FAQs: Importing and exporting luxury foods

Yes, the regulations of each country apply.

For example, no one under the age of 17 is allowed to import alcohol or tobacco into Germany.

The Scandinavian countries are stricter. You must be 18 to import light alcoholic beverages into Norway or Finland, and 20 for strong alcohol. In Sweden, the minimum age is 20.

The value limits of more than one person cannot be added or transferred - each person may carry no more than the allowance applicable to them.

For example: Four people are travelling together in a car and enter Germany from the UK. One of them has bought an item of clothing worth €500 in the UK, exceeding the €430 allowance. Customs duty and import VAT are payable on the full value. It is not possible to 'transfer' the £70 over and above the £430 to another person.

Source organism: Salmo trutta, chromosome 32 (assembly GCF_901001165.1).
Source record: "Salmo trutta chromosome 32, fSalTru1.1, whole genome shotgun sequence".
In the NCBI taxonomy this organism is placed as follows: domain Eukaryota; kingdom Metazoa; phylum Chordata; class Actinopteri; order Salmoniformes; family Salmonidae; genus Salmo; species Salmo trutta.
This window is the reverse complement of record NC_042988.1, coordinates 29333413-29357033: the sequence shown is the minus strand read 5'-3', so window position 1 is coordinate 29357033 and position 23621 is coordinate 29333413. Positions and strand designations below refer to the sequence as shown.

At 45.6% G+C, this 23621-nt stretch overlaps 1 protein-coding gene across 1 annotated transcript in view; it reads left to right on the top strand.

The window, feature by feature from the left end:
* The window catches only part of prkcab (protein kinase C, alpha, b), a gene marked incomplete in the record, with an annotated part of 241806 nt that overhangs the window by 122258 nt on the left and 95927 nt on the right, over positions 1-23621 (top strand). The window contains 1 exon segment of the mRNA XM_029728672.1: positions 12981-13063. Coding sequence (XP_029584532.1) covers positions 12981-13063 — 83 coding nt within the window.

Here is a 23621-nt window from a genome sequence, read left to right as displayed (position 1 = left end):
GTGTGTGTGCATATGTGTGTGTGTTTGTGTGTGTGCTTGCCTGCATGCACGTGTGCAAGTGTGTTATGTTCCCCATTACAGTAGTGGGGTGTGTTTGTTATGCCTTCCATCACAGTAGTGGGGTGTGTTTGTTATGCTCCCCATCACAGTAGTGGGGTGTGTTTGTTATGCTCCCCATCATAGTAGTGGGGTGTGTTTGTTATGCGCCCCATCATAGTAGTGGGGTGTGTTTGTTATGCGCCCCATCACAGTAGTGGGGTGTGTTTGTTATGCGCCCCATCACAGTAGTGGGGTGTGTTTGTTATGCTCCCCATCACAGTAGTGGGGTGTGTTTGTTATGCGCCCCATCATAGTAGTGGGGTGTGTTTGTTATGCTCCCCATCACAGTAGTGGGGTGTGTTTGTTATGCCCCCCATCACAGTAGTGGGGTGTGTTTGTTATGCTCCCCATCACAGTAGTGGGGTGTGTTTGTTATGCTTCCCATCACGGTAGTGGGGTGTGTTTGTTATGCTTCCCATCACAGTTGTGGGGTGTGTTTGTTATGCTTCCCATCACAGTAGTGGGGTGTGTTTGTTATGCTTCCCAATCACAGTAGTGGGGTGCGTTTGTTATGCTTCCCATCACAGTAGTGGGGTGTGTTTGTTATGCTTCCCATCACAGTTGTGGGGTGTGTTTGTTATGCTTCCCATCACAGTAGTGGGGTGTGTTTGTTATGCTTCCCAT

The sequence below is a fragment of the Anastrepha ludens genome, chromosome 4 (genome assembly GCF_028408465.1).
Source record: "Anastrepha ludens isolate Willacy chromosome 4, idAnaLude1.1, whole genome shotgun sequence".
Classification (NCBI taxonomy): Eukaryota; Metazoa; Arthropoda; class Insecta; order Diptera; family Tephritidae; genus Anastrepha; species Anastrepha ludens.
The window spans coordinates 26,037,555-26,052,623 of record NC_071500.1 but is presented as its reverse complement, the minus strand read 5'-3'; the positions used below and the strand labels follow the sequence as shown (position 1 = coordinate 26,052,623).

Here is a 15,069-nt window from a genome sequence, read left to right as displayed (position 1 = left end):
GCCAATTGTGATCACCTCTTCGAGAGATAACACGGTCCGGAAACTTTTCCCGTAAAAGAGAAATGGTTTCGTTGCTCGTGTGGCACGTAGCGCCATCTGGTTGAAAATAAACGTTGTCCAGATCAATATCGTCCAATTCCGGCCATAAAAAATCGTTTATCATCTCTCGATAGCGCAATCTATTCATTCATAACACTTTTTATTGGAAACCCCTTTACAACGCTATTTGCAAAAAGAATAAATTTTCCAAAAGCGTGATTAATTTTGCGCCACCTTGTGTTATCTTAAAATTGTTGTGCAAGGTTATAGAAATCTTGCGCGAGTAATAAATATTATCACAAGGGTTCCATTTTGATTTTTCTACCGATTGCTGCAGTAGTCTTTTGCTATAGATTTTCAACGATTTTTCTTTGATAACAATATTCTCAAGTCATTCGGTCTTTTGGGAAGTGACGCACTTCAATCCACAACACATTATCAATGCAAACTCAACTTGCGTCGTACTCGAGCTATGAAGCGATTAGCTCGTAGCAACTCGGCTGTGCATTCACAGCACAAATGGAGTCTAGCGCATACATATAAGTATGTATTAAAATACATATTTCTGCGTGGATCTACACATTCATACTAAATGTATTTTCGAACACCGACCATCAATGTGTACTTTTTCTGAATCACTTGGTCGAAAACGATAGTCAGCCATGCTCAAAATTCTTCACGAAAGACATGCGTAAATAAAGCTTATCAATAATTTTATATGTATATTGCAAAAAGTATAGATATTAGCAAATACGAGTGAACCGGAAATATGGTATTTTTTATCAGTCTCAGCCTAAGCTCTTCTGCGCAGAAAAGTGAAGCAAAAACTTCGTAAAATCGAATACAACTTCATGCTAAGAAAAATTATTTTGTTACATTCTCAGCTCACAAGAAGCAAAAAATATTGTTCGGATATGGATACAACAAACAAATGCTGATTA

• 10 litres of spirits (e.g. whisky, rum, vodka)
  • 20 litres of intermediate products (e.g. sherry, port)
  • 60 litres of sparkling wine (Sekt), wine: basically unlimited. Wine regulations may apply.
  • 110 litres of beer

Again, the EU duty-free allowances apply (see above).

Again, the above limits apply within the EU. For private purposes, the following quantities may be brought into the country

  • 10 litres of spirits (e.g. whisky, rum, vodka)
  • 20 litres of intermediate products (e.g. sherry, port)
  • 60 litres of sparkling wine. Wine: unlimited in principle. Wine regulations may apply.
  • 110 litres of beer